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A new memo from Take Back the Court, a group that advocates for court reform, seeks to put this issue squarely on the table for discussion among the Democratic presidential candidates. “With a Democratic president in charge of the administration and the regulatory process, we can expect right wing judges and justices to resume with vigor their multi-generation battle to do away with the modern regulatory state,” the memo warns. The memo places the Democratic candidates on notice: If one is elected president, he or she will face a “highly consequential battle” in the judiciary to undercut laws that require agencies to employ a good deal of discretion and the use of “expert-driven regulation” to achieve their ends. The occasion for this warning is a recent opinion written by Justice Brett M. Kavanaugh, which signaled that there may be five justices in place to carry out a long-cherished conservative effort to dramatically undercut the regulatory state.
Air pollution — mostly fine particulates, but also ozone and nitrous oxides — has risen in recent years, in part due to ongoing rollbacks of regulations relating to air pollution, leading to what a team of researchers at Carnegie Mellon estimate is nearly 10,000 extra deaths per year. Policymakers in the Trump administration seem determined to continue down this course. On November 11, Lisa Friedman of the New York Times reported on a draft memo circulating among Environmental Protection Agency officials that, if enacted, would sharply limit the kinds of scientific studies the agency can use to consider the impact of air pollution. Yet there’s good reason to believe the EPA and other global public health agencies should be moving in the opposite direction and considering a wider range of studies about the harms of air pollution. That’s because in addition to its impacts to lung and cardiovascular functioning, it seems increasingly clear that pollution has a significant effect on cognitive function over both the short and long term. A spate of studies released in recent years indicate that people work less efficiently and make more mistakes on higher-pollution days, and that long-term exposure to air pollution “ages” the brain and increases the odds of dementia. These consequences are not nearly as dramatic as dying, of course. But they are spread across a huge swath of the population. And since cognitive function is linked to almost everything else in life, the implications are potentially enormous.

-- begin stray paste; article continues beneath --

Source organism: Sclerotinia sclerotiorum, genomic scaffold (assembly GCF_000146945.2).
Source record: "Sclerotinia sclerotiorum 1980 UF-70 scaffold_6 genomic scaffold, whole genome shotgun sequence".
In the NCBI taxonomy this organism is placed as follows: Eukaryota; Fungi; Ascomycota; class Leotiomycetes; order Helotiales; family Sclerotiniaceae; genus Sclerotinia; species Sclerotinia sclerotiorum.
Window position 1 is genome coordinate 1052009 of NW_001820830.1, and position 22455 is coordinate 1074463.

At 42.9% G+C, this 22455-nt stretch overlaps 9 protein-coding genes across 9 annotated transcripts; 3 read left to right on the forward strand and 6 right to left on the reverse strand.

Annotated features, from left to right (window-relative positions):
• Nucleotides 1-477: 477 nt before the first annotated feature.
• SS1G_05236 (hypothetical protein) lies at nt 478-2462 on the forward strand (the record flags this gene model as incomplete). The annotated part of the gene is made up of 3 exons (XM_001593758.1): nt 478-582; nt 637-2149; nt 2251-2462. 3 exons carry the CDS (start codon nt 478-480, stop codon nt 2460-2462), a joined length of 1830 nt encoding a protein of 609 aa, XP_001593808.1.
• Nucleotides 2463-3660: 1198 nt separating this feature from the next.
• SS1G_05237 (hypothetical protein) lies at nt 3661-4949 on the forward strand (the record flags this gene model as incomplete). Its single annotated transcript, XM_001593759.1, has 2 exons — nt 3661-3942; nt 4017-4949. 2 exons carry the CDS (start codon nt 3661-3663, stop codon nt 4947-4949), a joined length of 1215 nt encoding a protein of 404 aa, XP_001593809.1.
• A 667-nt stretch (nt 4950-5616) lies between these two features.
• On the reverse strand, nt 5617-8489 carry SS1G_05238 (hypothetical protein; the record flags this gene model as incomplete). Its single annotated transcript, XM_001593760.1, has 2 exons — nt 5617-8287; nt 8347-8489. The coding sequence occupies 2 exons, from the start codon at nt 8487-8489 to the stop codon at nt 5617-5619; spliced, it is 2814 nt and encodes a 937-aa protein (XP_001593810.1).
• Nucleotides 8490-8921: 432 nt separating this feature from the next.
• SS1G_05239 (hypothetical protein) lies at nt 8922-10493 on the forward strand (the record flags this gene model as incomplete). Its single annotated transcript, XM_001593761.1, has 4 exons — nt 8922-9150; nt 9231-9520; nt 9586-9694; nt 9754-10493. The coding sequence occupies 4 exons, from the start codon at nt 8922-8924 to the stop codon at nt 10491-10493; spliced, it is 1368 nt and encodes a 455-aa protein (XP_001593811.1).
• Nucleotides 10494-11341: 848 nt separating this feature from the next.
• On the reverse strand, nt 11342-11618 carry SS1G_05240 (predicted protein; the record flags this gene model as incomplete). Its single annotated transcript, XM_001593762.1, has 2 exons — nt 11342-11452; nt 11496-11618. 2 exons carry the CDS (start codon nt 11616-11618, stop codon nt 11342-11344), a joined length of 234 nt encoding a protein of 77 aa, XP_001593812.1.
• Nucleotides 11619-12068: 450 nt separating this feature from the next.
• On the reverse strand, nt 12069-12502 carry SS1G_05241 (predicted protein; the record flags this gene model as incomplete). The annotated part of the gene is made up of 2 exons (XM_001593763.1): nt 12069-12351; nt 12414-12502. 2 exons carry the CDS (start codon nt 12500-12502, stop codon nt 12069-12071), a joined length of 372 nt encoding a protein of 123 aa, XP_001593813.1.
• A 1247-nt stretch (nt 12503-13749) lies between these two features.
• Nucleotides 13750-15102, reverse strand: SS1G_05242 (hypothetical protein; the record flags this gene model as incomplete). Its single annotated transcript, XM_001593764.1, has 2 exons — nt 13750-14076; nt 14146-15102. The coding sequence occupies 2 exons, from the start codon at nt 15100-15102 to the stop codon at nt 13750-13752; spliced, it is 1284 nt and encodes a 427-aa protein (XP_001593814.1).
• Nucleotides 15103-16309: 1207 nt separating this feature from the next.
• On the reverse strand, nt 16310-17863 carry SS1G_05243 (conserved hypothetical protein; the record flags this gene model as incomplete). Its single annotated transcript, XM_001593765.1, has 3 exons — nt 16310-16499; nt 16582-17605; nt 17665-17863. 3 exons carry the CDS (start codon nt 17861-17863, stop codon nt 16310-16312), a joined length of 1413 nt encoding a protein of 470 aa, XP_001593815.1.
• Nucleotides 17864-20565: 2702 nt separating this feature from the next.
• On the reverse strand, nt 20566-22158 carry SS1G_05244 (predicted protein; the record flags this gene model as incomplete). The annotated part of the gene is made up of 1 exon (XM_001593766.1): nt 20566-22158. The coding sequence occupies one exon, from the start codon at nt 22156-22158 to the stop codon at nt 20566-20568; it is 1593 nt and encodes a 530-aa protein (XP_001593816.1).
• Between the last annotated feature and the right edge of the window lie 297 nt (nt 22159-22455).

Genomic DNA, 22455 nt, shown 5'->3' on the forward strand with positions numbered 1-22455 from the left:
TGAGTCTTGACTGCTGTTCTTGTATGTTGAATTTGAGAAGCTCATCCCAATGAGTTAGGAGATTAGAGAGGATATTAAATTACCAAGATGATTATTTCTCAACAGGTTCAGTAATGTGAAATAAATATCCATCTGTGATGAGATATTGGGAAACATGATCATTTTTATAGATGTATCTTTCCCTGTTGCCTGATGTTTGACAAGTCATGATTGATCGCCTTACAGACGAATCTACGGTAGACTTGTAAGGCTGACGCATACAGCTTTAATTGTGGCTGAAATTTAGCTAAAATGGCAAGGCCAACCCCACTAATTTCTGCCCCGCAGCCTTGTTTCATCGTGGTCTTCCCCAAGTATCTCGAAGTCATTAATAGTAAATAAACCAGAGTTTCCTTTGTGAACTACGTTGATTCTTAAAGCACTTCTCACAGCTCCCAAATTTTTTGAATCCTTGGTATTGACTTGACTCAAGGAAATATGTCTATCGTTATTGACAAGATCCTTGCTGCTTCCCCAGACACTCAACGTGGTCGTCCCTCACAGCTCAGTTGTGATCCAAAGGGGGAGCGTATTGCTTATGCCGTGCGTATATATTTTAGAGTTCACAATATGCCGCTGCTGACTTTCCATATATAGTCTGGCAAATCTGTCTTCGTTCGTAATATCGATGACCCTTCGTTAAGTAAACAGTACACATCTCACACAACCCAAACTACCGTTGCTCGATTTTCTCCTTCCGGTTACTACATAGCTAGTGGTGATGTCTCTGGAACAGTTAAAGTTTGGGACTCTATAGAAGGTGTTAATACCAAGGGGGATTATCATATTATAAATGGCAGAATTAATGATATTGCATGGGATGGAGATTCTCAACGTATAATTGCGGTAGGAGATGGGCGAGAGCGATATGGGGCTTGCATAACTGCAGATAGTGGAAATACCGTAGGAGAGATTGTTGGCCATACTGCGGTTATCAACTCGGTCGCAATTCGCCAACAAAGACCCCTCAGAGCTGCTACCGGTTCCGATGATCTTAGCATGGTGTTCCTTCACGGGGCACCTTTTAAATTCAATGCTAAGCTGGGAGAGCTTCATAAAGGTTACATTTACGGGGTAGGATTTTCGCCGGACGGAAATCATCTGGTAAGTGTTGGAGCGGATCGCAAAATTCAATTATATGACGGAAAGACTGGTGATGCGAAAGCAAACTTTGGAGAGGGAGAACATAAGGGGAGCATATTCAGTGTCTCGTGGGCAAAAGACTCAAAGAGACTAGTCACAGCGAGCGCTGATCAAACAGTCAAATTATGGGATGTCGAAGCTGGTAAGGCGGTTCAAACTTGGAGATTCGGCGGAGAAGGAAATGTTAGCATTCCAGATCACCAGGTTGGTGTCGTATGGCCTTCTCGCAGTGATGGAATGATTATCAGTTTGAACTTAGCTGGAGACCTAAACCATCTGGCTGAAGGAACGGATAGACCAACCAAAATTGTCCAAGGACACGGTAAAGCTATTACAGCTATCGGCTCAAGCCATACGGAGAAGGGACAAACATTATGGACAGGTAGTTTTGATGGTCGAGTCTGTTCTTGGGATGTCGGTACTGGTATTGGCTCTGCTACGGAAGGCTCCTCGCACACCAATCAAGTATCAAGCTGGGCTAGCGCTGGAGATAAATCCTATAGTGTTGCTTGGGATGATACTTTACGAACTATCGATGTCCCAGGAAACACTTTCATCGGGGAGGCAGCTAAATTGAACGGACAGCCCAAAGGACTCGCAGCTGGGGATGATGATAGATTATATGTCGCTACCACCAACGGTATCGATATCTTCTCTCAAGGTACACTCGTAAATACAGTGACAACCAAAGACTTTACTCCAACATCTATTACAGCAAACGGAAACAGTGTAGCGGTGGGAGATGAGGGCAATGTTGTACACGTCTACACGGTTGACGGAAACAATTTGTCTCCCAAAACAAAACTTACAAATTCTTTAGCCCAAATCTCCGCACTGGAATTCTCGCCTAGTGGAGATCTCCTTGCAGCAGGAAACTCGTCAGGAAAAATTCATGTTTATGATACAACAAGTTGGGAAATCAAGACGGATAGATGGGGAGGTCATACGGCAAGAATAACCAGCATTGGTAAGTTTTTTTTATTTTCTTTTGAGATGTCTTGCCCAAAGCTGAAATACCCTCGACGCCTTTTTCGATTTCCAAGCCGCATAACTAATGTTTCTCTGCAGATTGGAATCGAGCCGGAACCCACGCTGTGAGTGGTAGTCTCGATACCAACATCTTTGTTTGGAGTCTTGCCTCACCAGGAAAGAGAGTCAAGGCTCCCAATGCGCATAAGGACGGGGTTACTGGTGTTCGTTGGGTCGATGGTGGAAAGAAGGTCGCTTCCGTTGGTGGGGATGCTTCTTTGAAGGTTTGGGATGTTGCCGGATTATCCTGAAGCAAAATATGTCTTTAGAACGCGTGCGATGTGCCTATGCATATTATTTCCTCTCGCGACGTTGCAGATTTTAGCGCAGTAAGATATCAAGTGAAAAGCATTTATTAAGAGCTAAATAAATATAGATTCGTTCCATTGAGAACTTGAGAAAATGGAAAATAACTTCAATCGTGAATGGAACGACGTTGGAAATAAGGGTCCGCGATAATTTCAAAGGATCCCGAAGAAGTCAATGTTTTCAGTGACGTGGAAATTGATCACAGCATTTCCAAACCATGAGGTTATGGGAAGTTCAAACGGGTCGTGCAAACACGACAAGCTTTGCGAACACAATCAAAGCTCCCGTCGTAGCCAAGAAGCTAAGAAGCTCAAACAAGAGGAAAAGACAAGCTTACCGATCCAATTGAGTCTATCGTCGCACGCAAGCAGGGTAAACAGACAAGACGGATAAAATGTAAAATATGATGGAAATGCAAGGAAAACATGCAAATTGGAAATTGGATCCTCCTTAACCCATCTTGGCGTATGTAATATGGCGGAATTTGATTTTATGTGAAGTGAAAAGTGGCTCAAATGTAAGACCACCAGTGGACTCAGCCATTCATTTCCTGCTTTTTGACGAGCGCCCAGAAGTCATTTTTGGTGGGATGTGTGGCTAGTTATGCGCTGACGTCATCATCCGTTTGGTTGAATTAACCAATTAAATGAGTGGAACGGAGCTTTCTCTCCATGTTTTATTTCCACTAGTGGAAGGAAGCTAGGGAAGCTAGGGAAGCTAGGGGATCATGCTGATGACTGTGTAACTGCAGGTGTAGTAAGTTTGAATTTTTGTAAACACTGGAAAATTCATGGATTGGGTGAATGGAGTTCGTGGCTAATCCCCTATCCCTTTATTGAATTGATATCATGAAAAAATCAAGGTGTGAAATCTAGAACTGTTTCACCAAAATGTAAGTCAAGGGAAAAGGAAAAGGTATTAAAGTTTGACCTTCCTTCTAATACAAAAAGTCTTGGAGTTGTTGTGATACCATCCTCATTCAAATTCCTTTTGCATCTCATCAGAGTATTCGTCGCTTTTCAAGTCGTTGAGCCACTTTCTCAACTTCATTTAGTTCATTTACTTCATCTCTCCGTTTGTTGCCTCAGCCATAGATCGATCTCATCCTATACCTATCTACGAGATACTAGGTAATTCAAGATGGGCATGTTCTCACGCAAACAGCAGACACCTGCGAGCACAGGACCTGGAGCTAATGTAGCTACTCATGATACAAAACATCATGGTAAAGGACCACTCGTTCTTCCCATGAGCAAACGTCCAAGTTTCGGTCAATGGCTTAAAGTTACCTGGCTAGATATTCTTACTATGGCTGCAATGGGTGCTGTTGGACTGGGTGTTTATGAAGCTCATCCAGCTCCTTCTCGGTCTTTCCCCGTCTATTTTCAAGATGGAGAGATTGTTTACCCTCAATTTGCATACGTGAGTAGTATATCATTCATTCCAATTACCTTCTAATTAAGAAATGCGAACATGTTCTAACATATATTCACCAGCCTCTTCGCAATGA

The Food and Drug Administration can regulate e-cigarettes like it does conventional cigarettes, an appeals court said Tuesday, finding that the products are “indisputably highly addictive and pose health risks, especially to youth, that are not well understood.” The case before the U.S. Court of Appeals for the District of Columbia Circuit, brought by an e-cigarette manufacturer, was not about banning the sale of the devices and did not pose the question of whether e-cigarettes are more or less safe than traditional cigarettes. The issue for the court was whether the FDA has the authority to treat e-cigarettes as “tobacco products” and to subject the vaping products to the same set of rules and regulations as their conventional counterparts. The case is the first to be decided by a federal appeals court, among a set of lawsuits filed throughout the country.